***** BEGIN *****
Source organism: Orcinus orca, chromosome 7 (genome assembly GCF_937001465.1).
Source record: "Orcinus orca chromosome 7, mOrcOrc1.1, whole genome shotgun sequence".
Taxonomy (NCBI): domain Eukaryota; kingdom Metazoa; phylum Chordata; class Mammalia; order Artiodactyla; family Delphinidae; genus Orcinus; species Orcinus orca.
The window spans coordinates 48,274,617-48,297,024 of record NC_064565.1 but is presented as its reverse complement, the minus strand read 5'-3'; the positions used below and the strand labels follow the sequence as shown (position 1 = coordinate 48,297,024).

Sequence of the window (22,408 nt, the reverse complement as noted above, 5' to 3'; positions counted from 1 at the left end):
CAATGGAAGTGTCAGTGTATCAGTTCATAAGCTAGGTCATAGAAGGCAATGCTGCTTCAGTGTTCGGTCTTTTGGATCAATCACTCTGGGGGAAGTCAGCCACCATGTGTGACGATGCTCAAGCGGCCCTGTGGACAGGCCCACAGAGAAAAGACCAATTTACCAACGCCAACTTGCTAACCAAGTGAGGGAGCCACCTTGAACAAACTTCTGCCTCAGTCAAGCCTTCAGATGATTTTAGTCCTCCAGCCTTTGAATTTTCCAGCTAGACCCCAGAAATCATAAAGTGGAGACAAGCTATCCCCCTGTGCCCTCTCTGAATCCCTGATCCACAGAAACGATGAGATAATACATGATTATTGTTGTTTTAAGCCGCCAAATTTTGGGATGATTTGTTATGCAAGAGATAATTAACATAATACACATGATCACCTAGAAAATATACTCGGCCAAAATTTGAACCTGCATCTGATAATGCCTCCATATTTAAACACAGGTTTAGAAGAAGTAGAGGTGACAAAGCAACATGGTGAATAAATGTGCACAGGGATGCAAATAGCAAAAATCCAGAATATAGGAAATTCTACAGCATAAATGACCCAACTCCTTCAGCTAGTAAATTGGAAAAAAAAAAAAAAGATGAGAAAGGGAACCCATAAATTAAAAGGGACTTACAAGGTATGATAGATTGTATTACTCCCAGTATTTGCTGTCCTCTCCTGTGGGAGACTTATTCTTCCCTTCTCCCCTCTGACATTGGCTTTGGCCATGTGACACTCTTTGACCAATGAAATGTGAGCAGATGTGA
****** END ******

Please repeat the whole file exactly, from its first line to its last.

Source organism: Orcinus orca, chromosome 7 (genome assembly GCF_937001465.1).
Source record: "Orcinus orca chromosome 7, mOrcOrc1.1, whole genome shotgun sequence".
Taxonomy (NCBI): domain Eukaryota; kingdom Metazoa; phylum Chordata; class Mammalia; order Artiodactyla; family Delphinidae; genus Orcinus; species Orcinus orca.
The window spans coordinates 48,274,617-48,297,024 of record NC_064565.1 but is presented as its reverse complement, the minus strand read 5'-3'; the positions used below and the strand labels follow the sequence as shown (position 1 = coordinate 48,297,024).

Sequence of the window (22,408 nt, the reverse complement as noted above, 5' to 3'; positions counted from 1 at the left end):
CAATGGAAGTGTCAGTGTATCAGTTCATAAGCTAGGTCATAGAAGGCAATGCTGCTTCAGTGTTCGGTCTTTTGGATCAATCACTCTGGGGGAAGTCAGCCACCATGTGTGACGATGCTCAAGCGGCCCTGTGGACAGGCCCACAGAGAAAAGACCAATTTACCAACGCCAACTTGCTAACCAAGTGAGGGAGCCACCTTGAACAAACTTCTGCCTCAGTCAAGCCTTCAGATGATTTTAGTCCTCCAGCCTTTGAATTTTCCAGCTAGACCCCAGAAATCATAAAGTGGAGACAAGCTATCCCCCTGTGCCCTCTCTGAATCCCTGATCCACAGAAACGATGAGATAATACATGATTATTGTTGTTTTAAGCCGCCAAATTTTGGGATGATTTGTTATGCAAGAGATAATTAACATAATACACATGATCACCTAGAAAATATACTCGGCCAAAATTTGAACCTGCATCTGATAATGCCTCCATATTTAAACACAGGTTTAGAAGAAGTAGAGGTGACAAAGCAACATGGTGAATAAATGTGCACAGGGATGCAAATAGCAAAAATCCAGAATATAGGAAATTCTACAGCATAAATGACCCAACTCCTTCAGCTAGTAAATTGGAAAAAAAAAAAAAAGATGAGAAAGGGAACCCATAAATTAAAAGGGACTTACAAGGTATGATAGATTGTATTACTCCCAGTATTTGCTGTCCTCTCCTGTGGGAGACTTATTCTTCCCTTCTCCCCTCTGACATTGGCTTTGGCCATGTGACACTCTTTGACCAATGAAATGTGAGCAGATGTGA